By Rashed, Roshdi
Das vierte Buch der Kegelschnitte besteht aus zwei Teilen, deren erster eine Theorie der Pole und der Polare darlegt; der zweite behandelt die Zahl der Schnitt- und Ber??hrungspunkte beim Kegelschnitt. Das Buch warfare bisher nur in einer sehr fehlerhaften model einer griechischen Rezension des Eutokios bekannt. Roshdi Rashed legt nun erstmals die version einer arabischen ?bersetzung vor, deren Vorlage von dieser griechischen Textfassung unabh?¤ngig ist. Es handelt sich um eine wertvolle Wiederentdeckung, die daher auch in einem eigenen Band ver?¶ffentlicht wird. Er beinhaltet die editio princeps der arabischen model, eine genaue ?bersetzung und einen historisch-mathematischen Kommentar.
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Additional info for Apollonius de Perge, Coniques: Tome 2.2: Livre IV. Commentaire historique et mathématique, Édition et traduction du texte arabe (Apollonius De Perge, ... Scientia Graeco-Arabica) (French Edition)
However in the opening chapter of his astrological treatise, the Tetrabiblos, Ptolemy clearly distinguishes between two types of predictive study. On the one hand there are predictions concerning the movements of the heavenly bodies themselves (in our terms, astronomy) and on the other the use of those phenomena as the basis for predicting events on earth (astrology). He claimed that astrology was based on tried and tested experience. But the contrast with astronomy was not simply that astrology is conjectural, while astronomy can lay claims to demonstration, but also in terms of what the predictions were about.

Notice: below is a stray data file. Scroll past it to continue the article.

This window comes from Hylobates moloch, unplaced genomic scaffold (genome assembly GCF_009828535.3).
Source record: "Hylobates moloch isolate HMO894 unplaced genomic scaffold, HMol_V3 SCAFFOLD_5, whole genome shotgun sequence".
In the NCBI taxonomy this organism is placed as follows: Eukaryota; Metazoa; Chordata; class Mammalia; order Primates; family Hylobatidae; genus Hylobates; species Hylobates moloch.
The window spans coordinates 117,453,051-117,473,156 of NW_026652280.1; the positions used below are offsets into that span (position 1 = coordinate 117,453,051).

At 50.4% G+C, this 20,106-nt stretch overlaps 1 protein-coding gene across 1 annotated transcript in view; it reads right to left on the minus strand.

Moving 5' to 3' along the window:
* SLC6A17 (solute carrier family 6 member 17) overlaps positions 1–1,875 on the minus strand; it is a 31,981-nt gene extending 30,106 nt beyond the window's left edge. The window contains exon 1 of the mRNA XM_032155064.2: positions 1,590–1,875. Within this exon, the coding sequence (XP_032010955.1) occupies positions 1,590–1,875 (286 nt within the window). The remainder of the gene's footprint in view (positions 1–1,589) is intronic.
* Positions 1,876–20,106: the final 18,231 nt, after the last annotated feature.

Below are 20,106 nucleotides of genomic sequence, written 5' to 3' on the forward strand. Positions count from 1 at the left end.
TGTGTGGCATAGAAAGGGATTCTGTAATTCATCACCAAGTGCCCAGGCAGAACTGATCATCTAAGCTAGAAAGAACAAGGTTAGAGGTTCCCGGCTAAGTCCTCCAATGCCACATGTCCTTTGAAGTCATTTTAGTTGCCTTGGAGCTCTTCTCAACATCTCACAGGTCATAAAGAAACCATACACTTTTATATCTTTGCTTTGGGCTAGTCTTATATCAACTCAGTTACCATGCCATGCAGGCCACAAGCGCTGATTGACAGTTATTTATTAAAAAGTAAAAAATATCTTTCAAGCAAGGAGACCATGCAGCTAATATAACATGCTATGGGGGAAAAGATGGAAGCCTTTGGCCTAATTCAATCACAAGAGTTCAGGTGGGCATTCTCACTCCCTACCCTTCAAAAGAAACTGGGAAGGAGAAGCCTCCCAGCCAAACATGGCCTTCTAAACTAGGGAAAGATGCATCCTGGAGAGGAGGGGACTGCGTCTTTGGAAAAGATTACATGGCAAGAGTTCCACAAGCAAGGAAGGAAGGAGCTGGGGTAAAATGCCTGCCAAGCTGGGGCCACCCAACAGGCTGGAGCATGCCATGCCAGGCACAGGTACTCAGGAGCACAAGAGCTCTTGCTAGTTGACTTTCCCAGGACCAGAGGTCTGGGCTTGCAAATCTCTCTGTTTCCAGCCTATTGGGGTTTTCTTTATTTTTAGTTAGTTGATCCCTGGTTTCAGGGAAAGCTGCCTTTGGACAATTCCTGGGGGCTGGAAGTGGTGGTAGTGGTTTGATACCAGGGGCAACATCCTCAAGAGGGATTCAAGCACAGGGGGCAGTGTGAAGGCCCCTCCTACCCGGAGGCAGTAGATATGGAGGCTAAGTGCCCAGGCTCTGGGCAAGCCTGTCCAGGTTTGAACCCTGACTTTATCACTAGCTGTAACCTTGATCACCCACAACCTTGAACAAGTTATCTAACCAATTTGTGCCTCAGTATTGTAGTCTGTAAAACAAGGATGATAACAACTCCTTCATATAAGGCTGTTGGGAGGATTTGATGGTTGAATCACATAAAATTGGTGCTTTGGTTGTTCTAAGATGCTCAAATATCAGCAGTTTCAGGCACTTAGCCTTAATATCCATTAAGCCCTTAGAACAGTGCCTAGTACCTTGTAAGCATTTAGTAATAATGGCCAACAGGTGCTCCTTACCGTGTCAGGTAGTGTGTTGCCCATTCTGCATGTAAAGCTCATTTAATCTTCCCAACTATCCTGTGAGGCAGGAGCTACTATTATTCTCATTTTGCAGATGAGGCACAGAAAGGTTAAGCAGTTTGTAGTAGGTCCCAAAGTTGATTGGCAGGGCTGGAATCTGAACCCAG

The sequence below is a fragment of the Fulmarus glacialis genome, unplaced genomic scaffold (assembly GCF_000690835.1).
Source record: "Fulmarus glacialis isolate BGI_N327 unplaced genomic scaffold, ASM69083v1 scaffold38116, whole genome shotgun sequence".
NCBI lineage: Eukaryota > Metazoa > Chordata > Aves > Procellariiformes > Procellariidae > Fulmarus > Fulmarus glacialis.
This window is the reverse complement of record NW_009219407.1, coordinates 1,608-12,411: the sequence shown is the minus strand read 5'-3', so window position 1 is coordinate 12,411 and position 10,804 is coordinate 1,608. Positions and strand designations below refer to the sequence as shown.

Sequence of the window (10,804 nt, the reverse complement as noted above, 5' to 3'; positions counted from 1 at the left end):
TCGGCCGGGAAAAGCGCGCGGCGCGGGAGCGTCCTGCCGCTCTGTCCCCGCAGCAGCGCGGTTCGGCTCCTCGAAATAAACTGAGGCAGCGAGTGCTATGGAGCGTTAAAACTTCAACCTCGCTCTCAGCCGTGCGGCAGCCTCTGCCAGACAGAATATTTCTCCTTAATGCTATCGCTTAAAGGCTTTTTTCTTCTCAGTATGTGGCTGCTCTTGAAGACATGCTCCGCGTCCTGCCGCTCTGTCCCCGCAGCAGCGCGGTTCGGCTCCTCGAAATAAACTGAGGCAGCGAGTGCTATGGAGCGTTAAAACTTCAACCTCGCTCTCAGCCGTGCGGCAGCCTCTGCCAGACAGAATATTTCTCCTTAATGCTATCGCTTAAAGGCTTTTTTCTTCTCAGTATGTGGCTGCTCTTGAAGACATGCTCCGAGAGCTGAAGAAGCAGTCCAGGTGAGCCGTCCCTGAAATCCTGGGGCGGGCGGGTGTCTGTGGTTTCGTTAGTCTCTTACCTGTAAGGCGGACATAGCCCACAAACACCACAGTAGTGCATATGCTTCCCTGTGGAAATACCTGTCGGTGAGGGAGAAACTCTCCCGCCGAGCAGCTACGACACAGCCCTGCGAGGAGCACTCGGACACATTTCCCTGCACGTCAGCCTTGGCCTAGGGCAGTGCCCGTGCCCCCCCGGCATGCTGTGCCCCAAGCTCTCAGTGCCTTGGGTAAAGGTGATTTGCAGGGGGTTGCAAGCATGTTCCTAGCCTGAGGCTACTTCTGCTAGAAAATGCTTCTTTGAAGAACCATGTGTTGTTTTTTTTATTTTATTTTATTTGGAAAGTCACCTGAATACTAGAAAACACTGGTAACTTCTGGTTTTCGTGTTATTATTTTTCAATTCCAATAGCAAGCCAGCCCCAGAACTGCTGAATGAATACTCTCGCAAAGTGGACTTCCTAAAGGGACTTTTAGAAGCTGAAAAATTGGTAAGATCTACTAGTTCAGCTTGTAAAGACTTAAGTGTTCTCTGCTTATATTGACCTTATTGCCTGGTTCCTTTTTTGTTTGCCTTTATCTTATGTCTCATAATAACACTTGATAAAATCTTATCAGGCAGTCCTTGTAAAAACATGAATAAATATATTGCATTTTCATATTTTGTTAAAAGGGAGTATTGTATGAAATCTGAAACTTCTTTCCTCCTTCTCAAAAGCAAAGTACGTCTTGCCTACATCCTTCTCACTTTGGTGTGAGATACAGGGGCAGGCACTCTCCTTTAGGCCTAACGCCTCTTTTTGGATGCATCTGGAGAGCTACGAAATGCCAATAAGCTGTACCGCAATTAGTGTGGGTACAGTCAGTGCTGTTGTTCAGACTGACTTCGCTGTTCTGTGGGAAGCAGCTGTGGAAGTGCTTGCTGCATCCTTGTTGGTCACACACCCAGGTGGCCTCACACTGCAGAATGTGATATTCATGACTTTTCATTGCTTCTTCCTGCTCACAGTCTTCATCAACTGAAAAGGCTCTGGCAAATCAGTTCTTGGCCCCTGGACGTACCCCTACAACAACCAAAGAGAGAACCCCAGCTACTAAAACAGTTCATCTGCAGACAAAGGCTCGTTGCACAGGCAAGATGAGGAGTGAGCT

But the astrologer was a mathematikos just as much as the astronomer (and it was usually the same individuals who pursued both studies). The Chinese deﬁnitions of the subjects they were concerned with, and of their interrelations, differ both from the modern, and from the ancient Greek, views. Take the example of the study of di li (‘earth 1 Cf. above Ch. 2 n. 4 with the reference to Lloyd 1991: 18. 2 Many modern scholars have looked for, and failed to ﬁnd, a science of geography in pre-modern China, where what that summons up are studies devoted to exact topographical descriptions, if not also to the mathematical solution of the cartographic problems of planar projection of a spherical world.
The evident mismatch between these categories and those we might be tempted to apply is striking. To start with, shu shu spans a number of different subject areas that fall either side of the division that we might tend to stress, between ‘mathematics’ and ‘physics’. Again divination and prediction ﬁgure in various sub-classes, and not all their forms are included in the category of shu shu. The Yijing or Book of Changes and the works dealing with its interpretation do not ﬁgure under shu shu, but in another main category of works devoted to the classics.